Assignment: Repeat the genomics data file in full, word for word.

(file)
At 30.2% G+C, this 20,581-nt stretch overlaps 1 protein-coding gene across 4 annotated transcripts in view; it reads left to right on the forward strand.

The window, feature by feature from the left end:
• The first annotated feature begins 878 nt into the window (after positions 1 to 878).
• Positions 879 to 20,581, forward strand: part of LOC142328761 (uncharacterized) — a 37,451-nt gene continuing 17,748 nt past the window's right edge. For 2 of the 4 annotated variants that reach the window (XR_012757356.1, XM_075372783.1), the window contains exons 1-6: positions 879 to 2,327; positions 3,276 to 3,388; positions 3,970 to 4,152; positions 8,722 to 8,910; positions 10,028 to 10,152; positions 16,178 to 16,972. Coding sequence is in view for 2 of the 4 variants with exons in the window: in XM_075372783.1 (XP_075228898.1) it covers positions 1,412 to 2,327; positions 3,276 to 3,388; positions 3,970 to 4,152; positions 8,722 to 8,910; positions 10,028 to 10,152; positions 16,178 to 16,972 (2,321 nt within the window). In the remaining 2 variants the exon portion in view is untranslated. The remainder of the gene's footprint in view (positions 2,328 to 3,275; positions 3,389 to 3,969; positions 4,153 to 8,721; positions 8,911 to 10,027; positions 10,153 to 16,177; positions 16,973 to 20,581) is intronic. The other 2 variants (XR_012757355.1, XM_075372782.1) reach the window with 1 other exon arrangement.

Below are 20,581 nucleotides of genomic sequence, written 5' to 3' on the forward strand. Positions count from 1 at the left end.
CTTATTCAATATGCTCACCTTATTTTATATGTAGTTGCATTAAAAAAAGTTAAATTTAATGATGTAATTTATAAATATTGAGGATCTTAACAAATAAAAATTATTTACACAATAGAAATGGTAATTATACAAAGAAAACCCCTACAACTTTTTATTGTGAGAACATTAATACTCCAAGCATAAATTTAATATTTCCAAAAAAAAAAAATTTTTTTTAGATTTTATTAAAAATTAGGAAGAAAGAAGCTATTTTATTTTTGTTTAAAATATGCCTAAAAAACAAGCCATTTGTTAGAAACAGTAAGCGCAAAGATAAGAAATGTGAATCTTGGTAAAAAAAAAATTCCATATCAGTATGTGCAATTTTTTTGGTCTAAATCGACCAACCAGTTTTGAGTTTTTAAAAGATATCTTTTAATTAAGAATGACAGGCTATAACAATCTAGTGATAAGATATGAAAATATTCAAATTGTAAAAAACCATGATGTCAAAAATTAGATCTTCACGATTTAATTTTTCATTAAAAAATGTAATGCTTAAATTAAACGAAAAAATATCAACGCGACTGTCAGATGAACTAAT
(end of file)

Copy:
At 30.2% G+C, this 20,581-nt stretch overlaps 1 protein-coding gene across 4 annotated transcripts in view; it reads left to right on the forward strand.

The window, feature by feature from the left end:
• The first annotated feature begins 878 nt into the window (after positions 1 to 878).
• Positions 879 to 20,581, forward strand: part of LOC142328761 (uncharacterized) — a 37,451-nt gene continuing 17,748 nt past the window's right edge. For 2 of the 4 annotated variants that reach the window (XR_012757356.1, XM_075372783.1), the window contains exons 1-6: positions 879 to 2,327; positions 3,276 to 3,388; positions 3,970 to 4,152; positions 8,722 to 8,910; positions 10,028 to 10,152; positions 16,178 to 16,972. Coding sequence is in view for 2 of the 4 variants with exons in the window: in XM_075372783.1 (XP_075228898.1) it covers positions 1,412 to 2,327; positions 3,276 to 3,388; positions 3,970 to 4,152; positions 8,722 to 8,910; positions 10,028 to 10,152; positions 16,178 to 16,972 (2,321 nt within the window). In the remaining 2 variants the exon portion in view is untranslated. The remainder of the gene's footprint in view (positions 2,328 to 3,275; positions 3,389 to 3,969; positions 4,153 to 8,721; positions 8,911 to 10,027; positions 10,153 to 16,177; positions 16,973 to 20,581) is intronic. The other 2 variants (XR_012757355.1, XM_075372782.1) reach the window with 1 other exon arrangement.

Below are 20,581 nucleotides of genomic sequence, written 5' to 3' on the forward strand. Positions count from 1 at the left end.
CTTATTCAATATGCTCACCTTATTTTATATGTAGTTGCATTAAAAAAAGTTAAATTTAATGATGTAATTTATAAATATTGAGGATCTTAACAAATAAAAATTATTTACACAATAGAAATGGTAATTATACAAAGAAAACCCCTACAACTTTTTATTGTGAGAACATTAATACTCCAAGCATAAATTTAATATTTCCAAAAAAAAAAAATTTTTTTTAGATTTTATTAAAAATTAGGAAGAAAGAAGCTATTTTATTTTTGTTTAAAATATGCCTAAAAAACAAGCCATTTGTTAGAAACAGTAAGCGCAAAGATAAGAAATGTGAATCTTGGTAAAAAAAAAATTCCATATCAGTATGTGCAATTTTTTTGGTCTAAATCGACCAACCAGTTTTGAGTTTTTAAAAGATATCTTTTAATTAAGAATGACAGGCTATAACAATCTAGTGATAAGATATGAAAATATTCAAATTGTAAAAAACCATGATGTCAAAAATTAGATCTTCACGATTTAATTTTTCATTAAAAAATGTAATGCTTAAATTAAACGAAAAAATATCAACGCGACTGTCAGATGAACTAAT